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Pregnant Mares and Foaling


Pregnancy Diagnosis
  • 15-18 days after her last breeding date, ultrasound your mare to confirm pregnancy and check for twins.

  • 25-35 days after her last breeding date, ultrasound her again to check for fetal heartbeat or possible fetal loss (absorption).


  • 5 months – Pneumabort K booster AFTER confirming pregnancy one more time via rectal palpation. (If the mare has not been previously vaccinated with Pneumabort K, start at 3 months.)

  • 7 months – Pneumabort K

  • 9 months – Pneumabort K10 months

  • 10 Months- (4-6 weeks before foaling) – Pre-foaling vaccinations, consisting of all annual vaccinations.



Nutritional demands for pregnant mares do not increase until the last trimester of pregnancy. Nutritional and water requirements increase significantly with lactation.



Continue to deworm your mare every 8 weeks or keep her on a daily dewormer throughout gestation.

We do not recommend the use of Quest during pregnancy.

If not on a daily dewormer such as Strongid C2X , your mare should be dewormed the day of foaling, to prevent the transfer of threadworms to the foal through the mare’s milk.







  • Allow the mare approximately 4 weeks to acclimate to her designated foaling area.

  • Deworm the mare the day of foaling if she is not on a daily dewormer.

  • Monitor mare closely when foaling begins. If the mare appears to be having problems, call our office for assistance.

  • Allow the umbilical cord to rupture on its own. Do Not cut the umbilical cord. It is important for the mare to lie quietly for 10 or 15 minutes after foaling to allow the transfer of cord blood to reach the baby.Call our office if the placenta does not pass within 3 hours. Save the placenta for the veterinarian to examine during the foal check.

  • Call our office if the foal has not passed its meconium within 3 hours .

  • Foal should rise and attempt to nurse within 2 hours.

  • Check foal's IgG levels between 8 and 18 hours post-foaling (to insure it has received adequate colostrum from the mare.)

  • Dip navel with a disinfectant such as iodine.

  • Once the mare has foaled, call our office to let us know so we can schedule the Postpartum Exam or Foal Check.This exam should be done 8-18 hours after foaling and is very important. If your mare foals during the night, as so many do, call our office at that time and just leave a message for the morning so we can get your foal check scheduled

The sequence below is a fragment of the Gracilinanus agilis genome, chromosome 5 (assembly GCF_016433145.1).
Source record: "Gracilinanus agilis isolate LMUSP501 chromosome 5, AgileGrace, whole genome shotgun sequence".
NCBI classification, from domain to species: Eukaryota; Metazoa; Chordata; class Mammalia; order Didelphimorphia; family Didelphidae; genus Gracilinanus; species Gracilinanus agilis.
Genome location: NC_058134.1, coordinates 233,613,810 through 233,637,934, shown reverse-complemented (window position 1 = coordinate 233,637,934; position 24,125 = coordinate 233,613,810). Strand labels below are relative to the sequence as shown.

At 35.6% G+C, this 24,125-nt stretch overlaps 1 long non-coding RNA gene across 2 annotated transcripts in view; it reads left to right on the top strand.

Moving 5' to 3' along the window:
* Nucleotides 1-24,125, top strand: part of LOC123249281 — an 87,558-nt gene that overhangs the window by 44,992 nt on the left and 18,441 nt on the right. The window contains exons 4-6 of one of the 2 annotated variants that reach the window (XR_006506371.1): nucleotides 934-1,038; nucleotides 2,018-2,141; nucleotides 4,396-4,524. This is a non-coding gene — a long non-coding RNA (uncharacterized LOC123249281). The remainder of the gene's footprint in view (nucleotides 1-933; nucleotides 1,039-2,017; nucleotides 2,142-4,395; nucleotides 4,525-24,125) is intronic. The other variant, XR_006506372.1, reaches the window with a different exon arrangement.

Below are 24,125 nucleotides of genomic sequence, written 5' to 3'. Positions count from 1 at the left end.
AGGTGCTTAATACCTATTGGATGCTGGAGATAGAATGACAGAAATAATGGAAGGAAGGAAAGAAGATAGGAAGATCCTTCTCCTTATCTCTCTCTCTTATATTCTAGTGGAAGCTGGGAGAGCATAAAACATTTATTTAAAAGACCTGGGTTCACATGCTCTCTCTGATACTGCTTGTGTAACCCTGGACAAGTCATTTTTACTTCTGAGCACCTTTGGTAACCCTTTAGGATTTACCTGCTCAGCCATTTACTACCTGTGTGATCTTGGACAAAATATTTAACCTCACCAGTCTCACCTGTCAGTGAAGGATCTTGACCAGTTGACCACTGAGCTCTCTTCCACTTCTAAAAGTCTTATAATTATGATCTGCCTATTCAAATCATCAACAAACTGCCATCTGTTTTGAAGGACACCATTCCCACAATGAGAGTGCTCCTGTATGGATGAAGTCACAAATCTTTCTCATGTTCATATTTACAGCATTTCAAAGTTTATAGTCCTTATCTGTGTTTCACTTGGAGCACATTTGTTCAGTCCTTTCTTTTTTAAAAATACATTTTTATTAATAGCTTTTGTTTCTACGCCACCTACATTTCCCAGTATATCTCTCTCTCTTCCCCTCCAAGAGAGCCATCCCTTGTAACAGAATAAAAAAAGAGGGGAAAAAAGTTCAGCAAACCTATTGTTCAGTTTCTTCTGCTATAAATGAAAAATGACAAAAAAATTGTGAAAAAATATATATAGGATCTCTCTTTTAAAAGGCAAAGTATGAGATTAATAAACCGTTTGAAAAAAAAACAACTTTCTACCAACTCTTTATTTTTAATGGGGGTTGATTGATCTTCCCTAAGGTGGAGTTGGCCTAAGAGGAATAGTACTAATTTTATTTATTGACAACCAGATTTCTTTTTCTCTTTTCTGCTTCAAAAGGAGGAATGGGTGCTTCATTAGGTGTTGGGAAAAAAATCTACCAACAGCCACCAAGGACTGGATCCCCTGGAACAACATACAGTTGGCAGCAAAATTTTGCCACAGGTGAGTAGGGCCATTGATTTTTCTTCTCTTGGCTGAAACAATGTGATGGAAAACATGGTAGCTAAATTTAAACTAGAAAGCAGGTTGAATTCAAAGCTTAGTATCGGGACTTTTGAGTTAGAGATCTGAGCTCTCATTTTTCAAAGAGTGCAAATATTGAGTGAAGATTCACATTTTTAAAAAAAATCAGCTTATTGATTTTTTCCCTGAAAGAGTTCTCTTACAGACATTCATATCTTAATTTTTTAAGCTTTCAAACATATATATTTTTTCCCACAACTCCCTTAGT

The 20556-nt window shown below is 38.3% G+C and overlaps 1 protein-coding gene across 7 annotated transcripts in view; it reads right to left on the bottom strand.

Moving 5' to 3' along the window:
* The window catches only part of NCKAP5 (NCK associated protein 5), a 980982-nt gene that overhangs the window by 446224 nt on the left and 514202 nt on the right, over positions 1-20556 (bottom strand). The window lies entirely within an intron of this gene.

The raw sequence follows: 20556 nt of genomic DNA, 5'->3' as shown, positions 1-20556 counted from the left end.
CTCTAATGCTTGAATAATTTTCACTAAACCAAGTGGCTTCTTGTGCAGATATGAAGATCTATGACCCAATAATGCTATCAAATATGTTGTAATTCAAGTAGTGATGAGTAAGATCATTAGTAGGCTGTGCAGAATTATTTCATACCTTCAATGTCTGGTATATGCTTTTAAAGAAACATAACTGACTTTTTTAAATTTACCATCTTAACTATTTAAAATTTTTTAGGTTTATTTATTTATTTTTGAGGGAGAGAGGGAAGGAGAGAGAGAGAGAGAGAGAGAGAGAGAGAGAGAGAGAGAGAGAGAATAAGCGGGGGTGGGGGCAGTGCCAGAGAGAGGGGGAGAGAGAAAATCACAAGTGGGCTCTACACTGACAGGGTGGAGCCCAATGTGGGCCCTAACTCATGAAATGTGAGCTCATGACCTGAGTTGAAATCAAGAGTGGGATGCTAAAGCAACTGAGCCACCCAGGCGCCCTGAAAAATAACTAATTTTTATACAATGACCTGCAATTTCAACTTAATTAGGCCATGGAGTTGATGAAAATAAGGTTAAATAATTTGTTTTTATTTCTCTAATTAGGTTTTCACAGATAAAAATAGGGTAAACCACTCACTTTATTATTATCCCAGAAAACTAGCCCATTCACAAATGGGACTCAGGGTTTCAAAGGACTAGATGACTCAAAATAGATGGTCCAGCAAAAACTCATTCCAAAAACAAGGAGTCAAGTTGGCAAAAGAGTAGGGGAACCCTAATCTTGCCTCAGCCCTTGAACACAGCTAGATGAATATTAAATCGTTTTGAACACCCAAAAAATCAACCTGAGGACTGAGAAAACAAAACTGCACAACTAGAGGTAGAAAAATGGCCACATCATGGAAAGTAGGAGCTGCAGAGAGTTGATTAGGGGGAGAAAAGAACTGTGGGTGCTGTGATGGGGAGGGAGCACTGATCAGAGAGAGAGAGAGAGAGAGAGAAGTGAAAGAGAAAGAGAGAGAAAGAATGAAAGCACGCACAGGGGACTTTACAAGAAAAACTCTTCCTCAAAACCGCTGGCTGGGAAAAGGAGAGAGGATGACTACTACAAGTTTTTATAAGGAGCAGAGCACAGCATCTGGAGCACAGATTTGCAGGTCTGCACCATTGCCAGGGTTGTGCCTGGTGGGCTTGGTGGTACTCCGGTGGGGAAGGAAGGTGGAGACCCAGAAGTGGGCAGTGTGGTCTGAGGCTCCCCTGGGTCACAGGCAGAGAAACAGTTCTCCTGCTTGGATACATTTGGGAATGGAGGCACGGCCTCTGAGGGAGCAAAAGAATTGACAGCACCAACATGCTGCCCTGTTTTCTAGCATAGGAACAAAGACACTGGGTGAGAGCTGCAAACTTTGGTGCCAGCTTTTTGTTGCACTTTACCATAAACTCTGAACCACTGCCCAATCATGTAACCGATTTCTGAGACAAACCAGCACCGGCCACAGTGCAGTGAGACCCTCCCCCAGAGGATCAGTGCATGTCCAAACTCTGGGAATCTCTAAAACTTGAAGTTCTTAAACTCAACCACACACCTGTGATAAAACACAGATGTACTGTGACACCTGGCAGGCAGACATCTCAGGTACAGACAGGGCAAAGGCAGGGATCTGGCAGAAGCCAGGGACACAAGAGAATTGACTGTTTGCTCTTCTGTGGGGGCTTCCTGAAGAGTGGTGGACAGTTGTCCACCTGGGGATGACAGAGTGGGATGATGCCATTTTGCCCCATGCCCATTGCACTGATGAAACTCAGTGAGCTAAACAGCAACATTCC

Foal Check…..Importance of a Postpartum Exam


In order to help ensure a healthy mare and foal, after delivery it is important to be able to identify any early signs of neonatal disease. This is best accomplished by having a routine veterinary evaluation of the newborn foal and the mare within 8-18 hours after birth. This exam includes a careful observation and physical examination of the mare, foal and placenta.

The mare is examined for adequate colostrum production, damage to the reproductive tract and any early indication of internal bleeding, colic, etc. The foal is further assessed for maturity, congenital defects and early signs of neonatal sepsis. The foal’s blood is then checked for adequate transfer of maternal immunity or IgG. If inadequate passive transfer occurs, the newborn foal has little to no defense against infection, which often results in death. Early detection allows oral administration of colostrum with in an optimal window of time, less than 18 hours after birth. After that time, IV administration of antibodies is required, costing more and increasing the likelihood of neonatal sepsis occurring. The earlier a problem is identified, the better the outcome, so even an apparently healthy foal should be examined and have its blood antibody levels tested.

An exam may need to be performed earlier than 8 hours if there is a problem. The 1-2-3 rule can help you assess if your foal and mare are progressing normally. A healthy foal should stand within 1 hour, start nursing within 2 hours and pass the meconium (first feces) within 3 hours. Any other abnormalities such as poor milk production, foal rejection, excessive bleeding from the vulva or umbilicus, depression, colic, or a history of failure of passive transfer should be IMMEDIATELY brought to our attention. Please do not hesitate to call our office if you have any concerns.



  • Call our office immediately to schedule a foal check for 8-18 hours after foaling.

  • Save the placenta (afterbirth).

  • Monitor the 1-2-3 rule.

  • Call immediately if any problems arise.

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